The key question at the heart of this book is to what extent have political activists in mainland China, Taiwan and Hong Kong made progress in their quest to liberalise and democratise their respective polities. Taking a long historical perspective, the book compares and contrasts the political development trajectory in the three regions from the early 1970s – from the election-driven liberalisation in Taiwan from 1969, the Democracy Wall Movement in mainland China in 1978, and the top-down political reforms of Governor Patten in Hong Kong after 1992 – until the present day. More specifically, it sets out the different strategies and tactics political activists have taken, assesses the lessons activists have learned from both successes and failures, and considers how these experiences have informed their struggles for democracy. Importantly, the book demonstrates that at the same time, throughout the period and earlier, the Chinese Communist Party (CCP) has been making use of "sharp power" – penetrating the political and information environments in Western democracies to manipulate debate and suppress dissenters living both inside and outside China – in order to strengthen its domestic position. The book discusses the nature of this sharp power, explores the rise of the security state within mainland China and examines the effectiveness of the approach, arguing that in Taiwan and Hong Kong the approach has been counterproductive, with civil society, campaigns for greater democracy and the flourishing of religion in part stimulated by the CCP's sharp power practices.
"Filled with rich theoretical insights and fascinating on-the-ground stories, this wonderfully-written and absorbing book tells the story of how activists in mainland China, Taiwan, and Hong Kong think and strategize—sometimes opportunistically and at other times with deliberate intent—to advance democracy in their respective societies. The result is a compelling analysis of how and why some efforts have succeeded while others have failed, and the lessons future democracy activists should take away from both." - Elizabeth Economy, C. V. Starr senior fellow and director for Asia studies at the Council on Foreign Relations and a distinguished visiting fellow at Stanford University's Hoover Institution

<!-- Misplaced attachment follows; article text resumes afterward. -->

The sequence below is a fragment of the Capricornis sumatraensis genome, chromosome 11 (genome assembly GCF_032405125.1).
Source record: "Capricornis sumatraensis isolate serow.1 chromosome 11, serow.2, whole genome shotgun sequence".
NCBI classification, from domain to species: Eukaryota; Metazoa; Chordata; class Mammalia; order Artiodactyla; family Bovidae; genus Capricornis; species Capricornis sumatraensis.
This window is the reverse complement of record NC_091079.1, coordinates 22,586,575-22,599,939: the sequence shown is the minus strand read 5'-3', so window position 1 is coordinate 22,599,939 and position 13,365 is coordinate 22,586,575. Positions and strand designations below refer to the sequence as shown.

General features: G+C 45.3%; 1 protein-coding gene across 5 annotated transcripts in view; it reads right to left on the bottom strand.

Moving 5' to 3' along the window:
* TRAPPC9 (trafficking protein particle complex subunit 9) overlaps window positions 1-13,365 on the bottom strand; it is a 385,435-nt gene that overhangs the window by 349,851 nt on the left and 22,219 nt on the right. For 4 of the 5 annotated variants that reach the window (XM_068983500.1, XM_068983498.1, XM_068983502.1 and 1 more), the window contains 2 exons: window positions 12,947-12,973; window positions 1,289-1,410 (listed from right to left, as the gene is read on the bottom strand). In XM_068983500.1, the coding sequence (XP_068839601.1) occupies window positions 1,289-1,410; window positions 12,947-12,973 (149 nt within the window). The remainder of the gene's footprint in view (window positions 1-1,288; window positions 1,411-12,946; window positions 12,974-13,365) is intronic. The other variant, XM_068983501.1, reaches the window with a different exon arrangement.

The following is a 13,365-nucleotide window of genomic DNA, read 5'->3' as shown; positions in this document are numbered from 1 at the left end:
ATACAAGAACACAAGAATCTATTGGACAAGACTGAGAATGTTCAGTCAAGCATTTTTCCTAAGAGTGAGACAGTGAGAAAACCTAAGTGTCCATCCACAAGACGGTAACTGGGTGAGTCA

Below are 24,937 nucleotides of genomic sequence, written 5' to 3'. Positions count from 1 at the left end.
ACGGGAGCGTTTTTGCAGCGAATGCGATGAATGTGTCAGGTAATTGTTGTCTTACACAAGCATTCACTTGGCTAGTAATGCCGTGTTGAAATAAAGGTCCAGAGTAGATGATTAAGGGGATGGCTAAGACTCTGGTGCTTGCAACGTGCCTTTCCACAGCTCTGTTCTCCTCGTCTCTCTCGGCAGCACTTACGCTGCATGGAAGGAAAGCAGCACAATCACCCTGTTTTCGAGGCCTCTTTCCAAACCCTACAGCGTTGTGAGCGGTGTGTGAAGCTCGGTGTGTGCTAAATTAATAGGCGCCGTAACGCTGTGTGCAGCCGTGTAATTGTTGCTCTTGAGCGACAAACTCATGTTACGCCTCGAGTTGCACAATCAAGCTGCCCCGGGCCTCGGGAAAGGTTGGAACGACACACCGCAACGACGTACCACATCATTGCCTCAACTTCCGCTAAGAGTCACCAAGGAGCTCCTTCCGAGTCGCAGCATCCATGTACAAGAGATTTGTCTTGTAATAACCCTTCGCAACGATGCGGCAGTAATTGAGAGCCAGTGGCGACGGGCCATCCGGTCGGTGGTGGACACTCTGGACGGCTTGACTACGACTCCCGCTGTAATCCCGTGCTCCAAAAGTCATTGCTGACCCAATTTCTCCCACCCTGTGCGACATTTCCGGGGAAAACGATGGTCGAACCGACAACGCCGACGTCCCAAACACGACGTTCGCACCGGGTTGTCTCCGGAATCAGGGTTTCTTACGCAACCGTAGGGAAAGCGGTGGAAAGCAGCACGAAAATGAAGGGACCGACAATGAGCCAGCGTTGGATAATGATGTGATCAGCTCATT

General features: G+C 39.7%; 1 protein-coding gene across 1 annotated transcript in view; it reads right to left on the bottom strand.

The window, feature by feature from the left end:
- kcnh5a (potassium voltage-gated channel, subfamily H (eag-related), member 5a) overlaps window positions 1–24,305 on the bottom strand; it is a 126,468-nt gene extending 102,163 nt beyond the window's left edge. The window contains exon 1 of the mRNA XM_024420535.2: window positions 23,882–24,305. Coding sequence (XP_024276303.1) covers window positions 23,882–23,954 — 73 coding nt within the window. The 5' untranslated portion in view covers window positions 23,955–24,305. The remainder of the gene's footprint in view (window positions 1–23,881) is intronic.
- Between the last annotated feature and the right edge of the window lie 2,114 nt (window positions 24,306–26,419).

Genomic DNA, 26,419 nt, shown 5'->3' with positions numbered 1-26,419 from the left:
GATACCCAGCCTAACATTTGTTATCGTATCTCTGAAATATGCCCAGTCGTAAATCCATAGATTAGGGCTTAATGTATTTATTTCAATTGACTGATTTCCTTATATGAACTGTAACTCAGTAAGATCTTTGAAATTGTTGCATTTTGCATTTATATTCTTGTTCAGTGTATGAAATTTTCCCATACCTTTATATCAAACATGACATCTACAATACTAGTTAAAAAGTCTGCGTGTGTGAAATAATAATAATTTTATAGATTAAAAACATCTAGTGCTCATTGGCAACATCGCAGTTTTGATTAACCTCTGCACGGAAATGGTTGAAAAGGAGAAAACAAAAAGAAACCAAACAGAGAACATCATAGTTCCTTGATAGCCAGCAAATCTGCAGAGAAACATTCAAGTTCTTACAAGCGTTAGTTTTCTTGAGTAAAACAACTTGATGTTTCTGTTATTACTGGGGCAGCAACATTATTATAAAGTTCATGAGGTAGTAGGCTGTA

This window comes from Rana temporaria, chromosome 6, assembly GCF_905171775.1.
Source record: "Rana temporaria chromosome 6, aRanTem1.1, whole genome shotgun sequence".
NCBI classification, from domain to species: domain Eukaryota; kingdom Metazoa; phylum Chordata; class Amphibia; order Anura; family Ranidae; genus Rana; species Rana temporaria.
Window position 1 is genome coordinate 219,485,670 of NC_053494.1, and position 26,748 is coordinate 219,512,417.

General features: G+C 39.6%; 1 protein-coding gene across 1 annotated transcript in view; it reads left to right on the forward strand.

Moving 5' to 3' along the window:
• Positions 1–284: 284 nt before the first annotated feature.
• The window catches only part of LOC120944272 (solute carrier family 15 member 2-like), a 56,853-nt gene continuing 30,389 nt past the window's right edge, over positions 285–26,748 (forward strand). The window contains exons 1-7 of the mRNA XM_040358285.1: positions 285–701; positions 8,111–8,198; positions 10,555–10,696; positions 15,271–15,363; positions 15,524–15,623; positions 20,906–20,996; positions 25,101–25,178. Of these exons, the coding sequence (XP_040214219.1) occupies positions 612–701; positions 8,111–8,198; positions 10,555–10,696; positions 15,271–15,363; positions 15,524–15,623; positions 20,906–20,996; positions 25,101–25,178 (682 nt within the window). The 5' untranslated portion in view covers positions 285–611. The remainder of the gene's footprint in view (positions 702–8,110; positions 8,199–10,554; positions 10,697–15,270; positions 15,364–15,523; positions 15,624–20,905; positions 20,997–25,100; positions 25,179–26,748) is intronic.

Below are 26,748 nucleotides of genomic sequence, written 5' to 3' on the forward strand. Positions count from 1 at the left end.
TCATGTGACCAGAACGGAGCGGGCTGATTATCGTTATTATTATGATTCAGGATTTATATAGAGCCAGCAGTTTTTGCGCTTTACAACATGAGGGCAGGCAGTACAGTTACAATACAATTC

"Andreas Fulda’s book is a powerful longitudinal comparison of three Chinese entities that live under very different political systems, mainland China, Taiwan and Hong Kong, and a convincing advocacy for democratization. Fulda well understands the magnitude of the obstacles that so far have prevented the People’s Republic from democratizing: the Chinese Communist Party’s Soviet or Leninist culture, the economic privileges accumulated by the Party’s Nomenklatura and its inclination to rule by bribery and by fear in order to protect them. Nonetheless, Taiwan and Hong Kong’s own trajectories and well as the maturation of mainland China’s democratic movement over the years have demonstrated that future political change is possible in the People’s Republic as well." - Jean-Pierre Cabestan, Professor of Political Science, Hong Kong Baptist University
"An informed and vivid study that tackles an important political issue of our time: the specter of China’s sharp power. Dr. Fulda’s monograph presents a comparative and historically-grounded analysis of the trends and repercussions of democracy movements in China and its periphery, which does not only enhance our understanding of the nexus between mass protests and authoritarian resilience, but more specifically, offers a heuristic device to unpack the operations of the party-state's united front against dissent." - Edmund Cheng, Deputy Director, Comparative Governance and Public Policy Research Centre, Hong Kong Baptist University
"This is an inspiring and timely book. Andreas Fulda makes a crucial point which cannot be reiterated enough: as researchers, we must give legitimacy to all potential outcomes for China’s future. This process starts with acknowledging that the Chinese Communist Party’s power is not inevitable. Research on Chinese politics often operates on the assumptions that the CCP will organically change itself and that democracy advocates are somehow not 'normal' people and will not be effective. Fulda suggests otherwise. By applying theories of and for political change to case studies in China, Hong Kong and Taiwan, he offers an innovative way for filling this major gap in existing literature. Fulda sets a standard that breaks the confines of existing analytical approaches. It is a must-read contribution." - Samantha Hoffman, Non-Resident Fellow at the Australian Strategic Policy Institute